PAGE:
IE Business School says it has fired two staffers and asked for the resignation of another in an effort to regain the trust of its alumni after the school’s international MBA program was excluded from this year’s Financial Times global MBA ranking.
In a letter to alumni and IE’s senior leaders, the school also said for the first time that it could not rule out the possibility of “wrong doing” by IE staffers that resulted in the newspaper’s decision to remove the school from its ranking for the first time ever. And has reassigned the management of the rankings from external relations to Martin Boehm, dean of the business school.
The Financial Times has told Poets&Quants that it removed IE Business School from its 2018 global MBA ranking published on Jan. 29th because of “irregularities” that included surveys completed by users who were not alumni of the Class of 2014, the graduates targeted for the newspaper’s ranking.
‘THE QUALITY OF THE DATA WE RECEIVED FROM IE WAS NOT GOOD ENOUGH’
“We take the integrity of our rankings very seriously and this is not the first time a school has been disqualified,” a spokesperson for the FT told P&Q. “In this case, the quality of the data we received was not good enough. We received surveys completed by people who were not who we thought they were. We alerted IE to this issue and we have asked them to urgently tighten their data collection procedures so that they can be included in future rankings.”
Alumni responses are crucial to the FT’s methodology of ranking MBA programs. The surveys account for 59% of the total weight of the ranking and inform eight of the 20 different metrics the Financial Times uses to crank out its ranking. A pair of numbers–current alumni salaries and the increase in salary from pre-MBA days–account for 40% of the entire ranking, the most heavily weighted portion of the list.
While the FT notes that it has excluded schools in the past, it has never removed an MBA program ranked as highly as IE which placed eighth best in the world on its 2017 list. This is the first time since the newspaper’s rankings were launched in 1999 that IE has been excluded. When the FT first started ranking full-time MBA programs, IE was ranked 24th. The school’s highest FT rank of sixth place occured in 2009 and 2010.
SHARES CONCERNS OVER THE POTENTIAL NEGATIVE IMPLICATIONS TO IE’S REPUTATION
The loss of its FT ranking has created a storm of concern among alumni on social media channels, including the school’s Whatsapp groups.
In an email written by IE University Executive President Santiago Iñiguez de Onzoño and the former dean of IE Business School, the school acknowledged a rise of worry among alumni over the FT’s exclusion. “Moreover, I fully share your concerns regarding the potential negative implications this might have on our reputation,” wrote Iñiguez. He outlined a series of steps the school was taking to “reassign responsibilities and establish the proper mechanisms to prevent this from ever happening again.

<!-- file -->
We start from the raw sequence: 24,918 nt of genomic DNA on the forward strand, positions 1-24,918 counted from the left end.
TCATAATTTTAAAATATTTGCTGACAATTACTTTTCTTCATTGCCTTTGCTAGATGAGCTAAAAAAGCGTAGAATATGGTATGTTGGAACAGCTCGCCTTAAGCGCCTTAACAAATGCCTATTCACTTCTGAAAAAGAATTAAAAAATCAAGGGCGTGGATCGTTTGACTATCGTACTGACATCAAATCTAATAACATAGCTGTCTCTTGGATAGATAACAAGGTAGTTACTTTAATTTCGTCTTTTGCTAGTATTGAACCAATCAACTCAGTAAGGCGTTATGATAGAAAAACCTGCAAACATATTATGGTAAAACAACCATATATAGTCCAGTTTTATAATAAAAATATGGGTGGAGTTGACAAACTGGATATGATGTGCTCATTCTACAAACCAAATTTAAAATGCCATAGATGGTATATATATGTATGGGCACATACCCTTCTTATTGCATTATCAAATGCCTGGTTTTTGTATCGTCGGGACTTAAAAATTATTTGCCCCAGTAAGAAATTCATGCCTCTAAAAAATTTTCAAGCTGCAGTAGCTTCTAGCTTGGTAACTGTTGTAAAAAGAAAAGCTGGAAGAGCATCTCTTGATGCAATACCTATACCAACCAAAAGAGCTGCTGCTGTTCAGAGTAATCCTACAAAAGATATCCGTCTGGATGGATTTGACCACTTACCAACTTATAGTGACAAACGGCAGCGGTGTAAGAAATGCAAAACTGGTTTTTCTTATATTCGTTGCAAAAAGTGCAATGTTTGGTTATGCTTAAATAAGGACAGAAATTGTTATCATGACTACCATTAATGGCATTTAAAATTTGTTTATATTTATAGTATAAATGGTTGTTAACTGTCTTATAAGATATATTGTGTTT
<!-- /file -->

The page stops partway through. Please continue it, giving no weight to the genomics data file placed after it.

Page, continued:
“First, we have dismissed the two members who were responsible for managing and uploading the data,” said Iñiguez, not naming the individuals who were fired.
“Second, we have asked the person responsible of the unit that deals with rankings and institutional information for the University to present his resignation.
“Third, we have decided to change the front-to-end management of rankings under the new aegis of the Dean of the Business School.
“Fourth, we have also designed new processes that will guarantee the accuracy and integrity of the collected information.
“Fifth, we will launch new initiatives to strengthen our alumni engagement.”
SCHOOL SAYS DEAN AND VICE DEAN OF PROGRAM HAVE ITS ‘FULL SUPPORT & CONFIDENCE’
Iñiguez expressed his “full support and confidence” in IE Business School Dean Martin Boehm and Vice Dean of the International MBA program Erik Schlie, who he said would “guarantee that these measures will be implemented properly going forward.”
Iñiguez told alumni that the school initiallly learned about what he called “certain anolmalies” when IE was contacted by alumni who apparently had not received the FT’s surveys. “In good faith, we encouraged them to contact the Financial Times directly and seek clarification,” wrote Iñiguez. “In the meantime, we discovered that some of the alumni email addresses were incorrect. This may have been due to a lack of updating as well as errors in the process of uploading. Notwithstanding those incorrect contact data, we had hoped that the number of responding students would be sufficiently representative.
“In addition, the Financial Times informed us about a few submissions that were completed by people who were not who the Financial Times thought they were. We have not been able to identify these particular cases from our end but we will continue to investigate further. As a result, the Financial Times became concerned about the accuracy of our alumni contact data and excluded us from the ranking.”
‘IE IS A SOLID BUSINESS SCHOOL WITH AN OUTSTANDING TRAJECTORY’
Iñiguez expressed confidence that the steps IE is taking will allow the school to participate in future rankings by the Financial Times. “Over the next weeks I will personally dedicate myself to clarify this unfortunate episode and avoid any misunderstandings, both past and future,” he wrote. “IE is a solid Business School with an outstanding trajectory and will always be fueled by the energy of its Students, Alumni, Faculty and Staff. Any episode like this yields lessons to be learned and will help us to emerge even stronger as a united IE community. I hope I can count on your continuous support to jointly lift our institution onto even higher grounds and help build your futures.”